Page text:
DIRNAME=`dirname $1`

# The script is called by:
# postprocessing commandline built
# (/usr/bin/cups_postprocess /var/spool/cups-pdf/ANONYMOUS/Title_of_your_print.pdf username printuser)
# username is the user running this script. Remember you changed this to be your regular system user name. If you skipped that step it will be 'nobody'
# the printuser is the username the print client gave. It's probably the user account on their pc.
# You can use these as variables in this script, $1 is the file name, $2 the username and $3 the client print user.

# I want PDF on blank pages to be called user-bl-job-name.pdf
# I want PDF letterhead pages to be called user-lh-job-name.pdf

# Rename the default to blank style name
mv $1 $PBLANK

# Use pdftk to set the letterhead as the page background.
pdftk $PBLANK multibackground /etc/cups/Letterhead.pdf output "$PLET"

# this file is created with 600 but it will need 660 on the other server so we can change that here
chmod 660 $PLET
# the original file had world read. No file on our server should be world readable, so fix that before the copy
chmod 660 $PBLANK
# Now we can use scp to transfer the two files onto the server
# Note - I also had to 'chmod g+s PDF_Printer' on the destination to force new files sent there
# to have the group permissions. Otherwise it arrived with user:pierredf and group:pierredf so no one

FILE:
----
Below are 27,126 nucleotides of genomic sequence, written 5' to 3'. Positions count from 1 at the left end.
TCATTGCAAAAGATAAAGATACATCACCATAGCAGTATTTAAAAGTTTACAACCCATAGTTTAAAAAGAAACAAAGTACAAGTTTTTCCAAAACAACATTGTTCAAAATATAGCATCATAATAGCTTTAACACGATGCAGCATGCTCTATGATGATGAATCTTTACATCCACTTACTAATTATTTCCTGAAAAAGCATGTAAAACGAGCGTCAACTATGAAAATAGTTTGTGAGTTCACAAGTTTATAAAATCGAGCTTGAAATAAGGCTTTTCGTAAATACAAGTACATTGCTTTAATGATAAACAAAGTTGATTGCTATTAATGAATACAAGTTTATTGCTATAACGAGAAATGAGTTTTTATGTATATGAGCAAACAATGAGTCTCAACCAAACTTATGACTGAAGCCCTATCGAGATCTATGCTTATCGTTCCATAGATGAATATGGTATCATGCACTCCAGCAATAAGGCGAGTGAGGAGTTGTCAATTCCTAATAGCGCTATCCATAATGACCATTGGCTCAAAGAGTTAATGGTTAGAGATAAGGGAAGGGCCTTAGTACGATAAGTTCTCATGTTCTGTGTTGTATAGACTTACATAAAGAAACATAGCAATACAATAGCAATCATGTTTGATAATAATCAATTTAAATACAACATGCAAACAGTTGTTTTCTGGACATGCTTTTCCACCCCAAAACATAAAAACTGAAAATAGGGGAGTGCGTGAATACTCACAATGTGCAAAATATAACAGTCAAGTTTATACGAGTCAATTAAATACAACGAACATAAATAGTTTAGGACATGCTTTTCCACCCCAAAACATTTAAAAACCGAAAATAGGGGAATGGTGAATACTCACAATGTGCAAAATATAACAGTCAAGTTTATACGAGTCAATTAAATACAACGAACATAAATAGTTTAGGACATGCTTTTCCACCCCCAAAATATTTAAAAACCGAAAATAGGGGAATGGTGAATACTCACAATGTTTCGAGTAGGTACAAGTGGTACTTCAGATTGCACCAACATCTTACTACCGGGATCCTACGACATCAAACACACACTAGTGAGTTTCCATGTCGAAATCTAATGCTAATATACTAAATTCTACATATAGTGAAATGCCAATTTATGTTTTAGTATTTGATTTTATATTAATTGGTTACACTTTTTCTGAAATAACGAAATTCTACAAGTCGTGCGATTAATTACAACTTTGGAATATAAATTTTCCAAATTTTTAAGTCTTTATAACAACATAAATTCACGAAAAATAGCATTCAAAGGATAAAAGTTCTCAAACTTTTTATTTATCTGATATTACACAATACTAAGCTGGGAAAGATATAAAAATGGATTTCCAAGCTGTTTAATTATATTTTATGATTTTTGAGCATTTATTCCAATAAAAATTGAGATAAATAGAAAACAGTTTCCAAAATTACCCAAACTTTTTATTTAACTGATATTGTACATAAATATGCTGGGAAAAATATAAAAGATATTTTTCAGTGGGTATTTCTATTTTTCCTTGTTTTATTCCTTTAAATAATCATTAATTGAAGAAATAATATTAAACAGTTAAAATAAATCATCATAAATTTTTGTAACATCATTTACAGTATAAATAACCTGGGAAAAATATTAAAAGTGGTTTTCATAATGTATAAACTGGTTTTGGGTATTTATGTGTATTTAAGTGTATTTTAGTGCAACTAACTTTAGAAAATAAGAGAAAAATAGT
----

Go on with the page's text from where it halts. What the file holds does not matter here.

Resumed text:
# else could open/read the PDFs

# use scp to send the new files to the remote server
scp $PLET

### Things I'm still working on ###
# Use the user name to determine who to email the files too.

# IF user matches THEN try and email ELSE send to the general account

# sanity - check file size, if email greater than than Y MB
# message: did not attach file, go look on the server
# else
# message: attach files

# clean up the remote folder.
# this could be done by cron on the remote server, but it's handy
# to just do it from this script. Obviously only runs when a PDF
# is printed, but that's fine for my needs.
# Any files greater than 3 days old to be deleted
# (mtime = n * 24 hours ago)

# remote directory
ssh 'find /path/to/send/files/* -mtime +3 -exec rm {} ;'
# local directory
find /var/spool/cups-pdf/ANONYMOUS/* -mtime +3 -exec rm {} ;

Step 10
Add the template PDF file(s).  The postprocess script adds a background to the print, which is our company letterhead.  If the template file is missing the postprocess script will fail and not tell you why!

Here is an example you can download to get you started: ExampleMultipageLetterhead

Put the template(s) in:  /etc/cups and name it Letterhead.pdf

sudo chmod 664 /etc/cups/Letterhead.pdf
sudo chown pierredf /etc/cups/Letterhead.pdf
#chown the file to your user name
sudo chgrp pierredf /etc/cups/Letterhead.pdf
#chgrp the file to your user group (same as user name was fine for me)

You’ll notice this is a 2 page template. If you print a single page you’ll only get the first page of the template used. If you print a multipage document the 2nd and subsequent pages will all use the 2nd page of the template.  It’s like having a letterhead with a logo for your front page and continuation sheets for subsequent pages. Perhaps you’d think of it as having a cover page and different internal pages.

To do this the post processing script uses the line:
pdftk $PBLANK multibackground /etc/cups/Letterhead.pdf output “$PLET”
and it is the ‘multibackground’ command that organises this ability.
If you use a single background you could try